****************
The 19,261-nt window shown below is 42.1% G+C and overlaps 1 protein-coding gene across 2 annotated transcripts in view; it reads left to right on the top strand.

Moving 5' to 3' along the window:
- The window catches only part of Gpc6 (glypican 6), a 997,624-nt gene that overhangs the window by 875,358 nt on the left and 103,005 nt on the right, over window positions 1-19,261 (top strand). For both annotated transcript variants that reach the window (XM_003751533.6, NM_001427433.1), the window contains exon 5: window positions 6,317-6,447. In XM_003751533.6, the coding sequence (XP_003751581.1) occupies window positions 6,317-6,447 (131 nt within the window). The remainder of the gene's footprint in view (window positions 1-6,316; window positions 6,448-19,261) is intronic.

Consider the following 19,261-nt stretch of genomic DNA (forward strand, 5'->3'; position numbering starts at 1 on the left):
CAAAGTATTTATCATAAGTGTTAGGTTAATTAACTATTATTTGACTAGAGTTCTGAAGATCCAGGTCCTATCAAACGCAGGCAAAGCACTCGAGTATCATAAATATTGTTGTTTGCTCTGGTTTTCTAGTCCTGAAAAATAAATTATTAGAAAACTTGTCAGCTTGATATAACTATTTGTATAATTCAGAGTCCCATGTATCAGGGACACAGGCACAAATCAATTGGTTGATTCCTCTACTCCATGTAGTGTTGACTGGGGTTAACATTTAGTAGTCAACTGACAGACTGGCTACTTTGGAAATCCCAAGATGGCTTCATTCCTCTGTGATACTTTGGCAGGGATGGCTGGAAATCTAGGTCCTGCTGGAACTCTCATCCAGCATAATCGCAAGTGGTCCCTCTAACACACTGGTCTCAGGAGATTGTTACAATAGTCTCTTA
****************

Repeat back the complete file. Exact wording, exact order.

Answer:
The 19,261-nt window shown below is 42.1% G+C and overlaps 1 protein-coding gene across 2 annotated transcripts in view; it reads left to right on the top strand.

Moving 5' to 3' along the window:
- The window catches only part of Gpc6 (glypican 6), a 997,624-nt gene that overhangs the window by 875,358 nt on the left and 103,005 nt on the right, over window positions 1-19,261 (top strand). For both annotated transcript variants that reach the window (XM_003751533.6, NM_001427433.1), the window contains exon 5: window positions 6,317-6,447. In XM_003751533.6, the coding sequence (XP_003751581.1) occupies window positions 6,317-6,447 (131 nt within the window). The remainder of the gene's footprint in view (window positions 1-6,316; window positions 6,448-19,261) is intronic.

Consider the following 19,261-nt stretch of genomic DNA (forward strand, 5'->3'; position numbering starts at 1 on the left):
CAAAGTATTTATCATAAGTGTTAGGTTAATTAACTATTATTTGACTAGAGTTCTGAAGATCCAGGTCCTATCAAACGCAGGCAAAGCACTCGAGTATCATAAATATTGTTGTTTGCTCTGGTTTTCTAGTCCTGAAAAATAAATTATTAGAAAACTTGTCAGCTTGATATAACTATTTGTATAATTCAGAGTCCCATGTATCAGGGACACAGGCACAAATCAATTGGTTGATTCCTCTACTCCATGTAGTGTTGACTGGGGTTAACATTTAGTAGTCAACTGACAGACTGGCTACTTTGGAAATCCCAAGATGGCTTCATTCCTCTGTGATACTTTGGCAGGGATGGCTGGAAATCTAGGTCCTGCTGGAACTCTCATCCAGCATAATCGCAAGTGGTCCCTCTAACACACTGGTCTCAGGAGATTGTTACAATAGTCTCTTA